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Linking seasonal home range size with habitat selection and movement in a mountain ungulate

AutorViana, Duarte S.; Granados, José E.; Fandos, Paulino; Pérez, Jesús M.; Cano-Manuel, Francisco J.; Burón, Daniel; Fandos, Guillermo; Aguado, María A. P.; Figuerola, Jordi ; Soriguer, Ramón C.
Fecha de publicación5-dic-2017
EditorBioMed Central
CitaciónMovement Ecology 6: 1 (2018)
Resumen[Background] Space use by animals is determined by the interplay between movement and the environment, and is thus mediated by habitat selection, biotic interactions and intrinsic factors of moving individuals. These processes ultimately determine home range size, but their relative contributions and dynamic nature remain less explored. We investigated the role of habitat selection, movement unrelated to habitat selection and intrinsic factors related to sex in driving space use and home range size in Iberian ibex, Capra pyrenaica. We used GPS collars to track ibex across the year in two different geographical areas of Sierra Nevada, Spain, and measured habitat variables related to forage and roost availability.
[Results] By using integrated step selection analysis (iSSA), we show that habitat selection was important to explain space use by ibex. As a consequence, movement was constrained by habitat selection, as observed displacement rate was shorter than expected under null selection. Selection-independent movement, selection strength and resource availability were important drivers of seasonal home range size. Both displacement rate and directional persistence had a positive relationship with home range size while accounting for habitat selection, suggesting that individual characteristics and state may also affect home range size. Ibex living at higher altitudes, where resource availability shows stronger altitudinal gradients across the year, had larger home ranges. Home range size was larger in spring and autumn, when ibex ascend and descend back, and smaller in summer and winter, when resources are more stable. Therefore, home range size decreased with resource availability. Finally, males had larger home ranges than females, which might be explained by differences in body size and reproductive behaviour.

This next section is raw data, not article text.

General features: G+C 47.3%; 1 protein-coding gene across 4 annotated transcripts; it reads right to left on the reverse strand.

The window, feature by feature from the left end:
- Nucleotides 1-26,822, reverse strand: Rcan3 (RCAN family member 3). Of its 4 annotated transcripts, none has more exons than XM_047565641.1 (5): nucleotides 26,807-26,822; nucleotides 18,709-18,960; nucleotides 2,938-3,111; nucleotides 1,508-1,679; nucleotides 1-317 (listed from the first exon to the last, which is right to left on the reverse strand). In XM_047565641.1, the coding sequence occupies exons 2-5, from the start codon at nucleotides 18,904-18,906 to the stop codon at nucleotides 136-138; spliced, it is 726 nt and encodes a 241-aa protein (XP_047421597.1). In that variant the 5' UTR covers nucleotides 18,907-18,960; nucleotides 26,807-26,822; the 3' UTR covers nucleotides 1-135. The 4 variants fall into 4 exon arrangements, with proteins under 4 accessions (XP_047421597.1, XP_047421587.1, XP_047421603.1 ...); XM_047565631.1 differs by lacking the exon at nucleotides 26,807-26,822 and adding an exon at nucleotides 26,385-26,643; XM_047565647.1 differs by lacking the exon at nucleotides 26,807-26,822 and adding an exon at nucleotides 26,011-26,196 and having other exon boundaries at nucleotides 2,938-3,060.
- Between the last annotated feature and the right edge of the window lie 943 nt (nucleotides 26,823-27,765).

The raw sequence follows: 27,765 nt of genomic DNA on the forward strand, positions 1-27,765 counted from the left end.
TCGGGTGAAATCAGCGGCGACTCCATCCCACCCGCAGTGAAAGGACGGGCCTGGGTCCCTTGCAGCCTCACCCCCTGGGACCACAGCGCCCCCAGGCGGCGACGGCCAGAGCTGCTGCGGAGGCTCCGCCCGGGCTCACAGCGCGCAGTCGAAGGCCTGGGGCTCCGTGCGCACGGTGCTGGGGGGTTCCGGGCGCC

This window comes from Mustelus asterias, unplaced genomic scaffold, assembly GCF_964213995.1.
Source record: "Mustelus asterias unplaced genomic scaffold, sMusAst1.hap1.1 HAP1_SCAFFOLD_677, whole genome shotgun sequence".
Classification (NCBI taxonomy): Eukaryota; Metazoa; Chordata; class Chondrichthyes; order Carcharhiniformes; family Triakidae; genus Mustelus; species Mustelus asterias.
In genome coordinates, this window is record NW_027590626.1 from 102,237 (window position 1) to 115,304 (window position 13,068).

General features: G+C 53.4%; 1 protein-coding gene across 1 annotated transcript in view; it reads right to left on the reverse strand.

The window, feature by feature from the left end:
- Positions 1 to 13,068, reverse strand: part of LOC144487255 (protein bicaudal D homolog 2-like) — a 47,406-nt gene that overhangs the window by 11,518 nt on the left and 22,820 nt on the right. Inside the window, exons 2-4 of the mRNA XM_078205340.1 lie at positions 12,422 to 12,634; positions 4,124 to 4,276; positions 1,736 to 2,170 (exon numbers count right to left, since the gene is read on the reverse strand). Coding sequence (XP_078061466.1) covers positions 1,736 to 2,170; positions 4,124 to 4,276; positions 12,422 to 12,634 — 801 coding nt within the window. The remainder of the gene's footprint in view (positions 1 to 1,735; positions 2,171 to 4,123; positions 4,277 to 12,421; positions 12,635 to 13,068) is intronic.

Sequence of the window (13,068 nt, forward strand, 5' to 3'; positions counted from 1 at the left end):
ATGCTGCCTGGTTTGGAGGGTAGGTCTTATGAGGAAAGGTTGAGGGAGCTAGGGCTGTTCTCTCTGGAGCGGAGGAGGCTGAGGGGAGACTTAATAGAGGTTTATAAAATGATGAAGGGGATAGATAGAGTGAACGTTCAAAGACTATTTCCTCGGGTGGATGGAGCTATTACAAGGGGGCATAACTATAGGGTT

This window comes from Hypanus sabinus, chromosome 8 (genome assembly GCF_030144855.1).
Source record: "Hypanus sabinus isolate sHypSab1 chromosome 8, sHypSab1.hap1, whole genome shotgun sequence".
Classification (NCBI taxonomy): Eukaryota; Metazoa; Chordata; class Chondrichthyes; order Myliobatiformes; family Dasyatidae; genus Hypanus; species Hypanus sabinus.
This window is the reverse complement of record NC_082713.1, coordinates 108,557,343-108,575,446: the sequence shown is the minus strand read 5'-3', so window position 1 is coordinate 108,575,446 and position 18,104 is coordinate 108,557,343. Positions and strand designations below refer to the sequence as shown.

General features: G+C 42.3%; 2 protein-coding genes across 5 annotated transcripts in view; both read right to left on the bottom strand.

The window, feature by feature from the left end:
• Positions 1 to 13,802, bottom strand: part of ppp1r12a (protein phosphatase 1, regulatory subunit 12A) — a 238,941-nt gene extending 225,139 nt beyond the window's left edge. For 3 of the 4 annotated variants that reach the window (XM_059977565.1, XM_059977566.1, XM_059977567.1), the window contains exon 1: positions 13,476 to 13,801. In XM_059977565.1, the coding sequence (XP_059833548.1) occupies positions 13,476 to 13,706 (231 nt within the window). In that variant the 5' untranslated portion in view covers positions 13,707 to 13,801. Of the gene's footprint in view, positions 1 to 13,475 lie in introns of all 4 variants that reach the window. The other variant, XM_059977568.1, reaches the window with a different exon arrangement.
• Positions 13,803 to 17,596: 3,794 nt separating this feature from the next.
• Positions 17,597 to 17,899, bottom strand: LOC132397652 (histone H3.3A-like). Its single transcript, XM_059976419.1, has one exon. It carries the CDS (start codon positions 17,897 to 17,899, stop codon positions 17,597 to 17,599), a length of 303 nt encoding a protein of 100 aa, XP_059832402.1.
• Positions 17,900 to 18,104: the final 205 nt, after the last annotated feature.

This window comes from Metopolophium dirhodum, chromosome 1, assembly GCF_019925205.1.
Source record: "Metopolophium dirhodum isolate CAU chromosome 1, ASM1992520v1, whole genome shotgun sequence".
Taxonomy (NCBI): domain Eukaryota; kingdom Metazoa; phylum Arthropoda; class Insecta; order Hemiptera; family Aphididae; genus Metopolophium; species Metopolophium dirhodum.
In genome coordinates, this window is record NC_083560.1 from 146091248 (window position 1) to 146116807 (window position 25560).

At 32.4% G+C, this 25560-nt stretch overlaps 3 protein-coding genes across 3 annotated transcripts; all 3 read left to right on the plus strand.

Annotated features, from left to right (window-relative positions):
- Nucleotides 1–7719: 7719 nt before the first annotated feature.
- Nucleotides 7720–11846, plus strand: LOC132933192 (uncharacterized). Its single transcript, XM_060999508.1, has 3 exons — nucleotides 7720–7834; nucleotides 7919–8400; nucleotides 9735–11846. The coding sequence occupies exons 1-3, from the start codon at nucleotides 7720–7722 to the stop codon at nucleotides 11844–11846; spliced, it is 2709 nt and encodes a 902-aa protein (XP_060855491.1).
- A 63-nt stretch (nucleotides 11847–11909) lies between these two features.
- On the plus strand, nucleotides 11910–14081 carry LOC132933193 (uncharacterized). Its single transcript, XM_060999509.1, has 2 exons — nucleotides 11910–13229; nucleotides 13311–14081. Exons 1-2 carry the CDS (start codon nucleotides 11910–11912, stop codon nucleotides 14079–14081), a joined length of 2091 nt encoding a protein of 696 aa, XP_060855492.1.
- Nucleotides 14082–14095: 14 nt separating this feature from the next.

[Conclusions] Movement, selection strength, resource availability and intrinsic factors related to sex determined home range size of Iberian ibex. Our results highlight the need to integrate and account for process dependencies, here the interdependence of movement and habitat selection, to understand how animals use space. This study contributes to understand how movement links environmental and geographical space use and determines home range behaviour in large herbivores.
DescripciónFecha de aceptación del trabajo: 2017-12-05.
Versión del editorhttp://dx.doi.org/10.1186/s40462-017-0119-8
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